34 min
Separation of Powers and the Presidency
3: Separation of Powers and the Presidency

Today, legislative and judicial oversight of the presidency are a permanent part of American government and critical to limiting and restraining the possibility of executive abuse. In this lecture, learn how our system of checks and balances came to exist—with, among other things, a close look at the landmark judicial review case, Marbury v. Madison.

34 min
Watergate and the Special Prosecutor
4: Watergate and the Special Prosecutor

The names of the Watergate burglars are mostly forgotten—but the consequences of their arrest brought down President Richard Nixon. Topics in this lecture include two important Supreme Court cases that shaped a president’s power to dismiss personnel, as well as the Independent Counsel Act, which established a truly independent form of investigative authority.

34 min
Rise and Fall of the Independent Counsel
5: Rise and Fall of the Independent Counsel

After the Nixon presidency, Congress and the American public became convinced that an independent investigator function was essential. Twenty years later, they let that function expire. Why did that happen, and what’s replaced it? Follow the swing from the special prosecutor of the Nixon era to the independent counsel of the Reagan and Clinton eras back to the special counsel leading the investigation of Russian election hacking and the 2016 Trump campaign.

33 min
Can a Sitting President Be Indicted?
6: Can a Sitting President Be Indicted?

Assume for a moment that there exists convincing evidence of a president’s criminality. What does that do to the country’s management? Is it legal to indict a sitting president? Or does the president in question just “get away” with it? Ponder these and other intriguing questions about whether or not a president is in a class of his/her own when it comes to indictments.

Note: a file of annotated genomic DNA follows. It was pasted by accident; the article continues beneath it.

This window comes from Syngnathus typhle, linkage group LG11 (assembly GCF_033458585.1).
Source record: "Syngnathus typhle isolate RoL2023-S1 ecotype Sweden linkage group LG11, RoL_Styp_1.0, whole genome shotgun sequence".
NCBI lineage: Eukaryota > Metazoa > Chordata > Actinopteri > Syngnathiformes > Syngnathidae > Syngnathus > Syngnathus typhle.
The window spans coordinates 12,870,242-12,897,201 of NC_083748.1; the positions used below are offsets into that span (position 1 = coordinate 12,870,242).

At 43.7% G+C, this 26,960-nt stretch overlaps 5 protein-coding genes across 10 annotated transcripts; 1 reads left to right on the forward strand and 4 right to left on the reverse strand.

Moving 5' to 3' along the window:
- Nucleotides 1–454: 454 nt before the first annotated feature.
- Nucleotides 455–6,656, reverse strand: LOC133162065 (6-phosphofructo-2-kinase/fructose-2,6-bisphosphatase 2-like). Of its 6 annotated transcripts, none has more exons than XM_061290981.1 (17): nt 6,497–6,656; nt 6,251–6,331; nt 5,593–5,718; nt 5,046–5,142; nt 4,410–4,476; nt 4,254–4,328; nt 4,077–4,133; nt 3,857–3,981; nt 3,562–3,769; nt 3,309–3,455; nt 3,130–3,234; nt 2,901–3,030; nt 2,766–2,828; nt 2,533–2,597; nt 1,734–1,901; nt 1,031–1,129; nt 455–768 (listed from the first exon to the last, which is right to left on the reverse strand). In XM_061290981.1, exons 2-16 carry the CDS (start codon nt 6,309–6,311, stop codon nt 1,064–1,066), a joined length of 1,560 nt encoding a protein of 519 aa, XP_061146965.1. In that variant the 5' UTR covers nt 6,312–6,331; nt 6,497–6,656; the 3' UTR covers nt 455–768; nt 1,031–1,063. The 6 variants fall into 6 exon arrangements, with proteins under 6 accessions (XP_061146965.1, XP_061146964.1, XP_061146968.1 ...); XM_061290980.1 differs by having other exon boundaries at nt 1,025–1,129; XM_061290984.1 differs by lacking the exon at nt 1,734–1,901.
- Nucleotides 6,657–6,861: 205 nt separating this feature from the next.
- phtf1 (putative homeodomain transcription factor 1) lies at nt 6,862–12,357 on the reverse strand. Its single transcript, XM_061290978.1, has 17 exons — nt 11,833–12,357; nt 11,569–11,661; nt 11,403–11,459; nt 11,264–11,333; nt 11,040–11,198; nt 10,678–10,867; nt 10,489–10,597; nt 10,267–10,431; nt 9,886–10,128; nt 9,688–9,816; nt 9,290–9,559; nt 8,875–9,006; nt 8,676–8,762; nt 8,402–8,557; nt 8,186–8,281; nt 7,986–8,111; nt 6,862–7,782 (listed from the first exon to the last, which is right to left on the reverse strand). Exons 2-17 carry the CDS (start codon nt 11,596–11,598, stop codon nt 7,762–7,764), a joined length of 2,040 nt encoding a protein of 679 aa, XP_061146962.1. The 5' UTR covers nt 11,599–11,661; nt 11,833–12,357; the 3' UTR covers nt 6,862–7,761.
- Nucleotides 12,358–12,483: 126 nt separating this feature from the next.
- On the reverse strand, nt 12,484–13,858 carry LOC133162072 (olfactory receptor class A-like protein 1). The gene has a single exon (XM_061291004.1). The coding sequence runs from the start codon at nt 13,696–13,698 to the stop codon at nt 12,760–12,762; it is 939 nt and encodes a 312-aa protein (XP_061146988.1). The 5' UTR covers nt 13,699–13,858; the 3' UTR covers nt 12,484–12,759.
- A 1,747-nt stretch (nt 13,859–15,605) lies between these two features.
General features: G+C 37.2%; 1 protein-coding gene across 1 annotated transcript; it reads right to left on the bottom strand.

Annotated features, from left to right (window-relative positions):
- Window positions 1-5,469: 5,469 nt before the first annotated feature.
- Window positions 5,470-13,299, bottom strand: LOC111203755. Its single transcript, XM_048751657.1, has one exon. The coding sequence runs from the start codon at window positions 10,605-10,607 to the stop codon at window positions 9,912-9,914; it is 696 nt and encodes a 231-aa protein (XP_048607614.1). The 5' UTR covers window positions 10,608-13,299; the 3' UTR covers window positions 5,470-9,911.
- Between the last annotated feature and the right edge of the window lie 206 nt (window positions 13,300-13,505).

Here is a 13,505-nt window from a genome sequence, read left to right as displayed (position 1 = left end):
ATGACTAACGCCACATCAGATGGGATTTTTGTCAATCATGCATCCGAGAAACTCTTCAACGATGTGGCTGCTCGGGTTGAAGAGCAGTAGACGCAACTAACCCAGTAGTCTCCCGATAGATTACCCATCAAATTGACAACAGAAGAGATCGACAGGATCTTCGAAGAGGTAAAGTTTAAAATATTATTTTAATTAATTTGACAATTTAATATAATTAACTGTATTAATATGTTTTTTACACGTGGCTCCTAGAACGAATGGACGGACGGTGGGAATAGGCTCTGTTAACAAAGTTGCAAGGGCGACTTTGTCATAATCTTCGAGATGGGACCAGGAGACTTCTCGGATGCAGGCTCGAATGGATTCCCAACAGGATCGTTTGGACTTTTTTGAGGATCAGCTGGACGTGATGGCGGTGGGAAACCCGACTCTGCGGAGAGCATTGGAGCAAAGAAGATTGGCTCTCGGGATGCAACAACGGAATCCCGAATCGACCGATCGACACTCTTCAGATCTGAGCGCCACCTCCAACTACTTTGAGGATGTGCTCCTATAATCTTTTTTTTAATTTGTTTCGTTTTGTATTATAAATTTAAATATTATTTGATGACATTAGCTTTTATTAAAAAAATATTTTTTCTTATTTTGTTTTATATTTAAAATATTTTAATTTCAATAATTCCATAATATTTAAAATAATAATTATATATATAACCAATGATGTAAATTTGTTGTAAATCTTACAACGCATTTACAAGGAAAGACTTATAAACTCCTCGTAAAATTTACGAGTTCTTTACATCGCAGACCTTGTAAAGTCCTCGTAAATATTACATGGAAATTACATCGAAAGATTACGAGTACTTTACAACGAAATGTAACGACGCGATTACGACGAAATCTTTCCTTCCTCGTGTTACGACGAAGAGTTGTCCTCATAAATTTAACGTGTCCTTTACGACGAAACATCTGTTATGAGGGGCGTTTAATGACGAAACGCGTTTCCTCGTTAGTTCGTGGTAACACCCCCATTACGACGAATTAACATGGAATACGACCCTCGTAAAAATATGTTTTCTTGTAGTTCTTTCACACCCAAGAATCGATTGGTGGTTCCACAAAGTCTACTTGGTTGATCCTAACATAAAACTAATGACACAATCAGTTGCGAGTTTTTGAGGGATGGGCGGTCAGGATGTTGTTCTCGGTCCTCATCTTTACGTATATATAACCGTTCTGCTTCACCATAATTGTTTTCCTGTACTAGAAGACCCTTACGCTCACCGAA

34 min
Presidential Use and Abuse of Privileges
7: Presidential Use and Abuse of Privileges

Depending on where you sit, testimonial privileges are either barriers to the truth or limitations on the disclosure of sensitive information. Using the Whitewater and Lewinsky scandals that swirled around President Bill Clinton and his lawyer, Bruce Lindsey, in the late 1990s, explore the topics of attorney-client privilege and executive privilege (the right of the president to withhold information from public scrutiny).

32 min
Presidents, Prosecutors, and Public Opinion
8: Presidents, Prosecutors, and Public Opinion

The most significant confrontation between a president and a president’s investigators happens not in a court of law but in the court of public opinion. Often, the “storyline” is the deciding factor in how an investigation will be seen by future historians. Examine four different tactics used by President Bill Clinton and his team that helped them achieve a public relations victory.

33 min
The Pardon Power and Its Limits
9: The Pardon Power and Its Limits

Investigate the use (and possible misuse) of presidential pardons. Start by looking at two general types of pardons in American history: the “justice and mercy” pardon and the “peacefulness” pardon. Then, focus on key questions about the presidential pardon power: Can American presidents pardon co-conspirators for crimes they’ve committed, thereby frustrating an investigation? Can they pardon themselves?

31 min
Presidential Lies and Cover-Ups
10: Presidential Lies and Cover-Ups

Presidential lies can undermine our belief in the fairness of our system of government and our faith in its legitimacy. In this lecture, focus on how the president isn’t special when it comes to certain matters of law and evidence (lying under oath, obstruction of justice, and grand jury subpoenas)—as well as some key caveats to this view.